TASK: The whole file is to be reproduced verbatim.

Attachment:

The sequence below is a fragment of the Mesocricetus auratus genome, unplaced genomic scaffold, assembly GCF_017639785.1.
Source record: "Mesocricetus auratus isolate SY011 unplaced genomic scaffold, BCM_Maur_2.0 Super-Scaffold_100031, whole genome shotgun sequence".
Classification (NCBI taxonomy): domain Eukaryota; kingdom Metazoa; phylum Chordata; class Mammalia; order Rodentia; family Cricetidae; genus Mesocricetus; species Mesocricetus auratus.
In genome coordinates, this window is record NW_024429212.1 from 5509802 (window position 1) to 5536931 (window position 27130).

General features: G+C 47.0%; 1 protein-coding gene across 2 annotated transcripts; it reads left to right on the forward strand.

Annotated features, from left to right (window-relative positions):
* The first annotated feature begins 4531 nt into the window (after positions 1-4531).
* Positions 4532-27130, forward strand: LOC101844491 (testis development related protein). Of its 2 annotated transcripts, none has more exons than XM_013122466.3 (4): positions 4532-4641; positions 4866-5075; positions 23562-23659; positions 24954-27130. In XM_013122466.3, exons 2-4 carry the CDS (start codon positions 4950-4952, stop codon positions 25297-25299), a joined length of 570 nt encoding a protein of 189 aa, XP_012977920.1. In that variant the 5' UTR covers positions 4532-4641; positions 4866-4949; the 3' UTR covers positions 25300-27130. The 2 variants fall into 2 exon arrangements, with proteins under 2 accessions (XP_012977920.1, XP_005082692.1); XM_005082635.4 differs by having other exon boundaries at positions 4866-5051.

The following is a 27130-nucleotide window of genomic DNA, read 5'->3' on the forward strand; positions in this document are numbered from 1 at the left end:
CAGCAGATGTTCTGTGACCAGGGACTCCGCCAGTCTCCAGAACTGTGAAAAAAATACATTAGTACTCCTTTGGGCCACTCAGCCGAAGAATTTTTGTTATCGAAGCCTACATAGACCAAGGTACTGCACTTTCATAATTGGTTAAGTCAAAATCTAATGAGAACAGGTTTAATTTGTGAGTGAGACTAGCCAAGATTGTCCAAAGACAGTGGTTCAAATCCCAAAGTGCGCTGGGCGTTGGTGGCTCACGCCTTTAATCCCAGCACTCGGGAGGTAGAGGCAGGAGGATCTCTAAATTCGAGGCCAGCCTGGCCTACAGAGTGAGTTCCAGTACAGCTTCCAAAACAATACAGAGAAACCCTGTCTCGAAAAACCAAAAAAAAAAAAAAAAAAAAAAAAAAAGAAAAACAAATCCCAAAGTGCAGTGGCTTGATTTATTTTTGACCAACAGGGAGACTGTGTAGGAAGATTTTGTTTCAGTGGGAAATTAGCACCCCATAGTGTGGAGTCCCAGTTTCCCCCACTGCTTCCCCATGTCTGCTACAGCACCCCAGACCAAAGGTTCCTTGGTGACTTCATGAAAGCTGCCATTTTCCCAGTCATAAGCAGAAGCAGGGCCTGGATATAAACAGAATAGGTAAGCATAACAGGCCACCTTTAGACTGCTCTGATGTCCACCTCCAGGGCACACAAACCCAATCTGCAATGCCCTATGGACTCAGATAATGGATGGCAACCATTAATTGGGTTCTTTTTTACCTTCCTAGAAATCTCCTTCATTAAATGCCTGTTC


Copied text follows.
The sequence below is a fragment of the Mesocricetus auratus genome, unplaced genomic scaffold, assembly GCF_017639785.1.
Source record: "Mesocricetus auratus isolate SY011 unplaced genomic scaffold, BCM_Maur_2.0 Super-Scaffold_100031, whole genome shotgun sequence".
Classification (NCBI taxonomy): domain Eukaryota; kingdom Metazoa; phylum Chordata; class Mammalia; order Rodentia; family Cricetidae; genus Mesocricetus; species Mesocricetus auratus.
In genome coordinates, this window is record NW_024429212.1 from 5509802 (window position 1) to 5536931 (window position 27130).

General features: G+C 47.0%; 1 protein-coding gene across 2 annotated transcripts; it reads left to right on the forward strand.

Annotated features, from left to right (window-relative positions):
* The first annotated feature begins 4531 nt into the window (after positions 1-4531).
* Positions 4532-27130, forward strand: LOC101844491 (testis development related protein). Of its 2 annotated transcripts, none has more exons than XM_013122466.3 (4): positions 4532-4641; positions 4866-5075; positions 23562-23659; positions 24954-27130. In XM_013122466.3, exons 2-4 carry the CDS (start codon positions 4950-4952, stop codon positions 25297-25299), a joined length of 570 nt encoding a protein of 189 aa, XP_012977920.1. In that variant the 5' UTR covers positions 4532-4641; positions 4866-4949; the 3' UTR covers positions 25300-27130. The 2 variants fall into 2 exon arrangements, with proteins under 2 accessions (XP_012977920.1, XP_005082692.1); XM_005082635.4 differs by having other exon boundaries at positions 4866-5051.

The following is a 27130-nucleotide window of genomic DNA, read 5'->3' on the forward strand; positions in this document are numbered from 1 at the left end:
CAGCAGATGTTCTGTGACCAGGGACTCCGCCAGTCTCCAGAACTGTGAAAAAAATACATTAGTACTCCTTTGGGCCACTCAGCCGAAGAATTTTTGTTATCGAAGCCTACATAGACCAAGGTACTGCACTTTCATAATTGGTTAAGTCAAAATCTAATGAGAACAGGTTTAATTTGTGAGTGAGACTAGCCAAGATTGTCCAAAGACAGTGGTTCAAATCCCAAAGTGCGCTGGGCGTTGGTGGCTCACGCCTTTAATCCCAGCACTCGGGAGGTAGAGGCAGGAGGATCTCTAAATTCGAGGCCAGCCTGGCCTACAGAGTGAGTTCCAGTACAGCTTCCAAAACAATACAGAGAAACCCTGTCTCGAAAAACCAAAAAAAAAAAAAAAAAAAAAAAAAAAGAAAAACAAATCCCAAAGTGCAGTGGCTTGATTTATTTTTGACCAACAGGGAGACTGTGTAGGAAGATTTTGTTTCAGTGGGAAATTAGCACCCCATAGTGTGGAGTCCCAGTTTCCCCCACTGCTTCCCCATGTCTGCTACAGCACCCCAGACCAAAGGTTCCTTGGTGACTTCATGAAAGCTGCCATTTTCCCAGTCATAAGCAGAAGCAGGGCCTGGATATAAACAGAATAGGTAAGCATAACAGGCCACCTTTAGACTGCTCTGATGTCCACCTCCAGGGCACACAAACCCAATCTGCAATGCCCTATGGACTCAGATAATGGATGGCAACCATTAATTGGGTTCTTTTTTACCTTCCTAGAAATCTCCTTCATTAAATGCCTGTTC